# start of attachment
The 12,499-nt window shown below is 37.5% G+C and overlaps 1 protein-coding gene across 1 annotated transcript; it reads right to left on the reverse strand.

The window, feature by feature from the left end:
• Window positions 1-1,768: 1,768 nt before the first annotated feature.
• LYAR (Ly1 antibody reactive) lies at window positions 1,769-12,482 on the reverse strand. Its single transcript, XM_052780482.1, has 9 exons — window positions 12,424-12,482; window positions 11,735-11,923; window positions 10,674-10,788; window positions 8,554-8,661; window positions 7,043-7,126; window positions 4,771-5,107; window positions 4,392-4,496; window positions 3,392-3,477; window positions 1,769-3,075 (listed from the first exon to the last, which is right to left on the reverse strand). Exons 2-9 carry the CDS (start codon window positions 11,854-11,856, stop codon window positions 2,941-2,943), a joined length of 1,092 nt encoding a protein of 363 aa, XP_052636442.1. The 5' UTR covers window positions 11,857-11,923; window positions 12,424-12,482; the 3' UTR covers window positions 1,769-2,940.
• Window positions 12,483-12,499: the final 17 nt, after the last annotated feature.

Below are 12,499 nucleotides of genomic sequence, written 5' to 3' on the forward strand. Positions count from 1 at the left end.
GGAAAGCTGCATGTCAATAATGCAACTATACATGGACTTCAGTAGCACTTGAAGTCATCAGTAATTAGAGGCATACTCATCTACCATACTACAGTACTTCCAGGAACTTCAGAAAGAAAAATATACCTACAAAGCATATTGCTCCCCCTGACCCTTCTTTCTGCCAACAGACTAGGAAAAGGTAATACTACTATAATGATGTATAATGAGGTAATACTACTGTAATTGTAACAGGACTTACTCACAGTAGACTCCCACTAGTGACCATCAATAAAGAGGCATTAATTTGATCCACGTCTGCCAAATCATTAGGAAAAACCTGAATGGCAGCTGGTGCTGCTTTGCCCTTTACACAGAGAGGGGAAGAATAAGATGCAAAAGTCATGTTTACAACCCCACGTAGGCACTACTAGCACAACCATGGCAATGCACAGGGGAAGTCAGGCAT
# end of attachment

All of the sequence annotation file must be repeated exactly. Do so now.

The 12,499-nt window shown below is 37.5% G+C and overlaps 1 protein-coding gene across 1 annotated transcript; it reads right to left on the reverse strand.

The window, feature by feature from the left end:
• Window positions 1-1,768: 1,768 nt before the first annotated feature.
• LYAR (Ly1 antibody reactive) lies at window positions 1,769-12,482 on the reverse strand. Its single transcript, XM_052780482.1, has 9 exons — window positions 12,424-12,482; window positions 11,735-11,923; window positions 10,674-10,788; window positions 8,554-8,661; window positions 7,043-7,126; window positions 4,771-5,107; window positions 4,392-4,496; window positions 3,392-3,477; window positions 1,769-3,075 (listed from the first exon to the last, which is right to left on the reverse strand). Exons 2-9 carry the CDS (start codon window positions 11,854-11,856, stop codon window positions 2,941-2,943), a joined length of 1,092 nt encoding a protein of 363 aa, XP_052636442.1. The 5' UTR covers window positions 11,857-11,923; window positions 12,424-12,482; the 3' UTR covers window positions 1,769-2,940.
• Window positions 12,483-12,499: the final 17 nt, after the last annotated feature.

Below are 12,499 nucleotides of genomic sequence, written 5' to 3' on the forward strand. Positions count from 1 at the left end.
GGAAAGCTGCATGTCAATAATGCAACTATACATGGACTTCAGTAGCACTTGAAGTCATCAGTAATTAGAGGCATACTCATCTACCATACTACAGTACTTCCAGGAACTTCAGAAAGAAAAATATACCTACAAAGCATATTGCTCCCCCTGACCCTTCTTTCTGCCAACAGACTAGGAAAAGGTAATACTACTATAATGATGTATAATGAGGTAATACTACTGTAATTGTAACAGGACTTACTCACAGTAGACTCCCACTAGTGACCATCAATAAAGAGGCATTAATTTGATCCACGTCTGCCAAATCATTAGGAAAAACCTGAATGGCAGCTGGTGCTGCTTTGCCCTTTACACAGAGAGGGGAAGAATAAGATGCAAAAGTCATGTTTACAACCCCACGTAGGCACTACTAGCACAACCATGGCAATGCACAGGGGAAGTCAGGCAT